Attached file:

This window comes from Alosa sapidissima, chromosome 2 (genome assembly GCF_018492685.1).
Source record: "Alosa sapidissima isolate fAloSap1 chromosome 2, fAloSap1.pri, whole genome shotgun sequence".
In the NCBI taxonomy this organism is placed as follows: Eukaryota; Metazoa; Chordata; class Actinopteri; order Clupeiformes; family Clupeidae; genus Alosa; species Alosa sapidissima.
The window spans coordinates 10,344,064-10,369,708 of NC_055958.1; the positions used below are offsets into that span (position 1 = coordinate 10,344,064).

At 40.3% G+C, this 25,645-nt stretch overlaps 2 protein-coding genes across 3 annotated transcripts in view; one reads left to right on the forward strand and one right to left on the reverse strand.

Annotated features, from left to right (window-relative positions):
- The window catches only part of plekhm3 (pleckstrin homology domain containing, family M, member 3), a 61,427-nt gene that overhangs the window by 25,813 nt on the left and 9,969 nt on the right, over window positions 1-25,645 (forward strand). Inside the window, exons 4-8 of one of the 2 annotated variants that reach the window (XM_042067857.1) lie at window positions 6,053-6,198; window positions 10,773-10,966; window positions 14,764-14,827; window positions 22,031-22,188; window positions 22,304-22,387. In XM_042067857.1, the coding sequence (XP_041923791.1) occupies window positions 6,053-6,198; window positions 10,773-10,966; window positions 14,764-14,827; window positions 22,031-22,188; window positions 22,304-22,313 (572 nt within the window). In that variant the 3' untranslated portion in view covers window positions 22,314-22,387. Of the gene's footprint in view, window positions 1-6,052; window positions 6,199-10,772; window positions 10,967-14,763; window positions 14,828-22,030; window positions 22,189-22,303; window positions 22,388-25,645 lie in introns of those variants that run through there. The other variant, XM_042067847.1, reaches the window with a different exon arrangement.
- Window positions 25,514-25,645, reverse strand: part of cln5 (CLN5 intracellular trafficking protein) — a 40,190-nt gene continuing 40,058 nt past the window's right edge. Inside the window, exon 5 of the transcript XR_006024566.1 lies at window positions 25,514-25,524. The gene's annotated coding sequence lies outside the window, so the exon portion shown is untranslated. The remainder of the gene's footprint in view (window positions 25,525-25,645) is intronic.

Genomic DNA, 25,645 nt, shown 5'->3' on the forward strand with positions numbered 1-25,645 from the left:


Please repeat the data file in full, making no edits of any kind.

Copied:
This window comes from Alosa sapidissima, chromosome 2 (genome assembly GCF_018492685.1).
Source record: "Alosa sapidissima isolate fAloSap1 chromosome 2, fAloSap1.pri, whole genome shotgun sequence".
In the NCBI taxonomy this organism is placed as follows: Eukaryota; Metazoa; Chordata; class Actinopteri; order Clupeiformes; family Clupeidae; genus Alosa; species Alosa sapidissima.
The window spans coordinates 10,344,064-10,369,708 of NC_055958.1; the positions used below are offsets into that span (position 1 = coordinate 10,344,064).

At 40.3% G+C, this 25,645-nt stretch overlaps 2 protein-coding genes across 3 annotated transcripts in view; one reads left to right on the forward strand and one right to left on the reverse strand.

Annotated features, from left to right (window-relative positions):
- The window catches only part of plekhm3 (pleckstrin homology domain containing, family M, member 3), a 61,427-nt gene that overhangs the window by 25,813 nt on the left and 9,969 nt on the right, over window positions 1-25,645 (forward strand). Inside the window, exons 4-8 of one of the 2 annotated variants that reach the window (XM_042067857.1) lie at window positions 6,053-6,198; window positions 10,773-10,966; window positions 14,764-14,827; window positions 22,031-22,188; window positions 22,304-22,387. In XM_042067857.1, the coding sequence (XP_041923791.1) occupies window positions 6,053-6,198; window positions 10,773-10,966; window positions 14,764-14,827; window positions 22,031-22,188; window positions 22,304-22,313 (572 nt within the window). In that variant the 3' untranslated portion in view covers window positions 22,314-22,387. Of the gene's footprint in view, window positions 1-6,052; window positions 6,199-10,772; window positions 10,967-14,763; window positions 14,828-22,030; window positions 22,189-22,303; window positions 22,388-25,645 lie in introns of those variants that run through there. The other variant, XM_042067847.1, reaches the window with a different exon arrangement.
- Window positions 25,514-25,645, reverse strand: part of cln5 (CLN5 intracellular trafficking protein) — a 40,190-nt gene continuing 40,058 nt past the window's right edge. Inside the window, exon 5 of the transcript XR_006024566.1 lies at window positions 25,514-25,524. The gene's annotated coding sequence lies outside the window, so the exon portion shown is untranslated. The remainder of the gene's footprint in view (window positions 25,525-25,645) is intronic.

Genomic DNA, 25,645 nt, shown 5'->3' on the forward strand with positions numbered 1-25,645 from the left: